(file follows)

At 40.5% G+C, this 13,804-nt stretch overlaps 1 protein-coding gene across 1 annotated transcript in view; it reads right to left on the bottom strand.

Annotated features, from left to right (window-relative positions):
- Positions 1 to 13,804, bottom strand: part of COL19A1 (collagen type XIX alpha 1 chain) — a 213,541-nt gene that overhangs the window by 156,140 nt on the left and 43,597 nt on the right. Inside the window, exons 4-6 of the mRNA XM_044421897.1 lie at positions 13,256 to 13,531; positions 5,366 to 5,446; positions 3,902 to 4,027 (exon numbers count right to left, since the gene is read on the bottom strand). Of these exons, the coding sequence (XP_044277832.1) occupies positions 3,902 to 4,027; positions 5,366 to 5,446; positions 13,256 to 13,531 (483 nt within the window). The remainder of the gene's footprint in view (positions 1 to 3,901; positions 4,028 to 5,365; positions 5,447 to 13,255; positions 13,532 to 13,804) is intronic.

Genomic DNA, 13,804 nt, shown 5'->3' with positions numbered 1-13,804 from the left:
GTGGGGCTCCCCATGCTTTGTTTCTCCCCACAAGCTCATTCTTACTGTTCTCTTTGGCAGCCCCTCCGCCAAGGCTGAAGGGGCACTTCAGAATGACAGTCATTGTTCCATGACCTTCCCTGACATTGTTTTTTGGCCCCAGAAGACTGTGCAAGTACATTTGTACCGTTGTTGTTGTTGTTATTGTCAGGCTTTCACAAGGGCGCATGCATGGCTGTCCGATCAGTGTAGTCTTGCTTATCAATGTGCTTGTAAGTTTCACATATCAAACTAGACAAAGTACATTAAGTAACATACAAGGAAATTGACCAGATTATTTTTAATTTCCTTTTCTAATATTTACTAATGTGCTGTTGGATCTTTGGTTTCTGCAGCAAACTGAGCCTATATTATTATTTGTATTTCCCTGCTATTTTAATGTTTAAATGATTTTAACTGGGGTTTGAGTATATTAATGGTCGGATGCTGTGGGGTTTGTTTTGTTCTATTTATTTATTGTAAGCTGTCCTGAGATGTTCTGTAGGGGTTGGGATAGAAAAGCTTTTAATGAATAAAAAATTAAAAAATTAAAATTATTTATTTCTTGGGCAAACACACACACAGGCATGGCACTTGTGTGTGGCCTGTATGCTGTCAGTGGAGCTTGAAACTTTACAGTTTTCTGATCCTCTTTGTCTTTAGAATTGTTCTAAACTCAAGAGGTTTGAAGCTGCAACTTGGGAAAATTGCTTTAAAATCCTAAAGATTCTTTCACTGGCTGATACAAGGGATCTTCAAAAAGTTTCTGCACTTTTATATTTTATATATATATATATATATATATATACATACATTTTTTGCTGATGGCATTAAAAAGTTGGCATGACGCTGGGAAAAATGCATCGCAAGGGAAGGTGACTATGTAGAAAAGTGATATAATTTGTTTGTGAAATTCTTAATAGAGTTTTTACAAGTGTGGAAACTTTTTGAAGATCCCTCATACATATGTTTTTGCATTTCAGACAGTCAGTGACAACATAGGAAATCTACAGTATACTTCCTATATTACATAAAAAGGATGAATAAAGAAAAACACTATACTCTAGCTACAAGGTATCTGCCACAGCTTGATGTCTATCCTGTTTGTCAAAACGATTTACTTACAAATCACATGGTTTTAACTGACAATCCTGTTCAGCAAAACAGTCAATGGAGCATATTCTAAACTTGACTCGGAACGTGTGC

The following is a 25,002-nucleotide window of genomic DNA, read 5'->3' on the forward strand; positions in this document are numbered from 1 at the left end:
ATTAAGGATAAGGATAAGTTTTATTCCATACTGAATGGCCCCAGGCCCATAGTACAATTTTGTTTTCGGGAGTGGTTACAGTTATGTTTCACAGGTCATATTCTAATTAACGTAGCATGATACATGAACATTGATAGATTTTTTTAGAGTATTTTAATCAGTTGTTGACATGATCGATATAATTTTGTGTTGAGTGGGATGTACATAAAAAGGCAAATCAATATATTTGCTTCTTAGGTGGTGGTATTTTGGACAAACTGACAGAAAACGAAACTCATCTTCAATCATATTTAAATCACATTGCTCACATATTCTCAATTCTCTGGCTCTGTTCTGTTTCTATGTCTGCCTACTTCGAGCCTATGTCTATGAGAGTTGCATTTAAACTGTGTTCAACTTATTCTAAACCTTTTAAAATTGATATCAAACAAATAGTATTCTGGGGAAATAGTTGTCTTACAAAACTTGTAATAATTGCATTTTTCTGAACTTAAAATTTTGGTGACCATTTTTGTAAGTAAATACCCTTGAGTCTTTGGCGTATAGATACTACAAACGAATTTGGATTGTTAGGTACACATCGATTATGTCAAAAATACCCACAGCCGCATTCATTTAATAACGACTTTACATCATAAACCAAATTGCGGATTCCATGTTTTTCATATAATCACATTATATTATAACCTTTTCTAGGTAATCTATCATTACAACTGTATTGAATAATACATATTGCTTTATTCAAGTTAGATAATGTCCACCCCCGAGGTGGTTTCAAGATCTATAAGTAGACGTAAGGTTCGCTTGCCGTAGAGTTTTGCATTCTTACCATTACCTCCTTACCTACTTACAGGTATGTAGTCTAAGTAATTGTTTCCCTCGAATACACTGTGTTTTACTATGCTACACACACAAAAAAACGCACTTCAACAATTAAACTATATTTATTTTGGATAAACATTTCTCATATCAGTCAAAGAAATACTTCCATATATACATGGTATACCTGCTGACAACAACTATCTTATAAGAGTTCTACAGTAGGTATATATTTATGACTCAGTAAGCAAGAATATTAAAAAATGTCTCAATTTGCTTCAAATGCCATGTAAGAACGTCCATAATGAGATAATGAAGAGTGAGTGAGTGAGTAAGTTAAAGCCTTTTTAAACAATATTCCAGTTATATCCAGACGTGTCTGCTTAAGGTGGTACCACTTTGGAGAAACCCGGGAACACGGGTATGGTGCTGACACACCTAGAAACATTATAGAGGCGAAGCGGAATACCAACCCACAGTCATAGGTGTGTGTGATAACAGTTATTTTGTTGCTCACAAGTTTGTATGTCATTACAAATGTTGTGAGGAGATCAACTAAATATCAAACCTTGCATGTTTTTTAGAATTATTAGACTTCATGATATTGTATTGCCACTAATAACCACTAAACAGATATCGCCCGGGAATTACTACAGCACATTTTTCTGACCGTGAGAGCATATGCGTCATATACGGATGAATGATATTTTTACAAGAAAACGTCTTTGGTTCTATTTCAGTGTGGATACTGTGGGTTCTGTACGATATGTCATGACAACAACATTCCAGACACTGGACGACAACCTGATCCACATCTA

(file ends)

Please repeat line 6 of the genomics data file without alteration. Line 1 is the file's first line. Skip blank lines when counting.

The following is a 25,002-nucleotide window of genomic DNA, read 5'->3' on the forward strand; positions in this document are numbered from 1 at the left end: